Liner’s arrival makes a splash

by Gazette Reporter
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THE long-anticipated arrival of the Queen Mary 2 into Dun Laoghaire Harbour proved to be a great success, according to locals, politicians and Dun Laoghawire Harbour Company.
Approximately 4,000 passengers and crew sailed into Dun Laoghaire at around 7am and stayed moored in the harbour until 6pm on Thursday, May 16.
Those at the event included a welcome yacht, on which photographers and politicians circled the massive cruise liner as it entered the harbour.
Over the next two months, six more cruise vessels are expected to visit Dun Laoghaire Harbour as the area launches itself as a cruise destination proper, with a total of 14 liners expected over the full summer season.
One of those on hand on the day was Gerry Dunne, chief executive of Dun Laoghaire Harbour Company, who said: “This is an historic day for Dun Laoghaire harbour and augurs well for our plans to develop the harbour as the key port along the east coast for cruise visits.
“The cruise line business is a growing market sector in tourism. Ireland has begun to capitalise on this market and, over the past few years, has succeeded in attracting a growing number of visits by cruise liners.
“However, the number of trips to Ireland represents a very small share of this potential market and the opportunity exists to grow this business to the Irish economy very significantly.”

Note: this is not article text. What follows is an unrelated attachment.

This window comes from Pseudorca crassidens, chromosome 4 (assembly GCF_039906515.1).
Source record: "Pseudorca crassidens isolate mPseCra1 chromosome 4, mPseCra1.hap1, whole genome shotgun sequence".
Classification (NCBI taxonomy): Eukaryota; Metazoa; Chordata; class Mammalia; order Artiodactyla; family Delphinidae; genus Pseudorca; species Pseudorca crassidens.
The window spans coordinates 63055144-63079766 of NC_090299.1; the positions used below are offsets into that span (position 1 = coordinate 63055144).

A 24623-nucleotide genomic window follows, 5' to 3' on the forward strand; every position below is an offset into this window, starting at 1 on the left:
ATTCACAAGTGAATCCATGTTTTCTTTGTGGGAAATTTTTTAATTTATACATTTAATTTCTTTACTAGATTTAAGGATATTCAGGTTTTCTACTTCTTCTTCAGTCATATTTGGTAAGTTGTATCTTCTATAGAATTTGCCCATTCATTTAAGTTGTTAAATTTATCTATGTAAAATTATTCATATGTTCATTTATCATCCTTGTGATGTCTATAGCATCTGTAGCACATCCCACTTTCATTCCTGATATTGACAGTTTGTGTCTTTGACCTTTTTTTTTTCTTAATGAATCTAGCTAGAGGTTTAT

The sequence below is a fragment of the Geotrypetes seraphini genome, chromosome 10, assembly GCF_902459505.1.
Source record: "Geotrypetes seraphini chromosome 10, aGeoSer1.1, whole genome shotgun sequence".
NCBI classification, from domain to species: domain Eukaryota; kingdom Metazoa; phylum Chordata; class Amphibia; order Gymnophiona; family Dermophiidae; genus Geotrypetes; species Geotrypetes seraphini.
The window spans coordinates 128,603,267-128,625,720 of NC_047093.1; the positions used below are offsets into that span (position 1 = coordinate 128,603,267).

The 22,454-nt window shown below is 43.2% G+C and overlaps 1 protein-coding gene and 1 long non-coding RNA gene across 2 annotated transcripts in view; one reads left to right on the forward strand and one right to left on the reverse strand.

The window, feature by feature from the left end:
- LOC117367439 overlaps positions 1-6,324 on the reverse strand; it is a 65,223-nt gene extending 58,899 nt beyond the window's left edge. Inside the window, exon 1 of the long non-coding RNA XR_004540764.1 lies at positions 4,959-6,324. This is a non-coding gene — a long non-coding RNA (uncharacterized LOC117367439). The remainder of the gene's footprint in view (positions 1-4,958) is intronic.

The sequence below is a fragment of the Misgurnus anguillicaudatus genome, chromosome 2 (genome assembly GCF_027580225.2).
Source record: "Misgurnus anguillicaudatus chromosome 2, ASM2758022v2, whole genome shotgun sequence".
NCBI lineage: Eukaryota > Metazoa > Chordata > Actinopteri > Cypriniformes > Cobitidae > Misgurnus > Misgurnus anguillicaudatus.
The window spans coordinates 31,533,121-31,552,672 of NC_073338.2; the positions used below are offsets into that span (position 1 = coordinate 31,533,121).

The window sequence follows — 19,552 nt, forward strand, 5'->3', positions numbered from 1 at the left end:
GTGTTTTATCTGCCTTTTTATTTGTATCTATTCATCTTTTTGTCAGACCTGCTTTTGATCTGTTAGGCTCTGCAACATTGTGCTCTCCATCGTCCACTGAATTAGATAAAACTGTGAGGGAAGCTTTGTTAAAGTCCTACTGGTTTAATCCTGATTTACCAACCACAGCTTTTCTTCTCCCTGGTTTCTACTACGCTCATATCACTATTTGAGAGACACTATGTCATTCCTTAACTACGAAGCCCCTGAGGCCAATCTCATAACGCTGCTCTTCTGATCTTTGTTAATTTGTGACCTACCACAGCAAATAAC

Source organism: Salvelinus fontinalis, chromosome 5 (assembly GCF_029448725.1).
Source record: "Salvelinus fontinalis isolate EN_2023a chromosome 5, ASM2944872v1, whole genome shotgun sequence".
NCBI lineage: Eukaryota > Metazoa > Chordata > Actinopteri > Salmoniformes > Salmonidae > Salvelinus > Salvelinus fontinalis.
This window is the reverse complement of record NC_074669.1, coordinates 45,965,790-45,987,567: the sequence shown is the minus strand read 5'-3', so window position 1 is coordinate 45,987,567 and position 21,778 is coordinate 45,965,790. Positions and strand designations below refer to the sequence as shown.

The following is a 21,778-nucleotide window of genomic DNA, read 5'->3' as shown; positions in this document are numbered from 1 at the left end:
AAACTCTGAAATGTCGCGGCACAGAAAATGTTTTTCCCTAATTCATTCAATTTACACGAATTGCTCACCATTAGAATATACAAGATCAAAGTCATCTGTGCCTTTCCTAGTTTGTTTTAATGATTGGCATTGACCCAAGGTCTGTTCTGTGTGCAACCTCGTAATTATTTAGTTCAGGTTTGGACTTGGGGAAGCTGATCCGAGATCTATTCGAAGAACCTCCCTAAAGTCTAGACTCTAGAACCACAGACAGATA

Councillor Patricia Stewart (FG) said: “We’ve all been very supportive of the local business association and the harbour company in their attempts to bring cruise liners into the area, and it has been very successful.
“Hundreds of passengers came off the liner at the Coal Pier and were welcomed from the tender boats with a reception party.  A delegation from the council went onto the ship and people on board also welcomed them.
“I hope there will be even more liners next year as there has been a fall-off in ferry activity and ferries seem no longer to be viable.
“We’ve a huge cultural offering for these visitors, such as the Joyce Museum, the Maritime Museum and the Dalkey Heritage Museum, as well as the archaeology of Dun Laoghaire itself.”
Dunne went on to outline the strategy now being undertaken by Dun Laoghaire Harbour Company. He said: “Working with the Dun Laoghaire Cruise stakeholder group, the Harbour Company has engaged in a vigorous marketing campaign, particularly in the United States, to enable Dun Laoghaire to tap into this lucrative market.”
Don McManus, chairman, Dun Laohgaire Business Association, said: “One swallow doesn’t make a summer, but the feedback we’ve got from the visit of the Queen Mary 2 has been very positive.
“All the stakeholders put a welcome pack together for the passengers and staff, including details on businesses from Dalkey to Monkstown.
“We also [brought] … free wifi onto the ship, for which the captain was very grateful.
“I met the captain and he said everyone on board thought Dun Laoghaire had a very suitable ambience, with the beauty of the harbour and the backdrop of the hills.
“The Minister for Tourism, Leo Varadkar’s recent Ports Policy document outlined that Dun Laoghaire’s mandate should be in the leisure and tourist industry.
“We have only scratched the surface of what we can achieve in this area,” he said.

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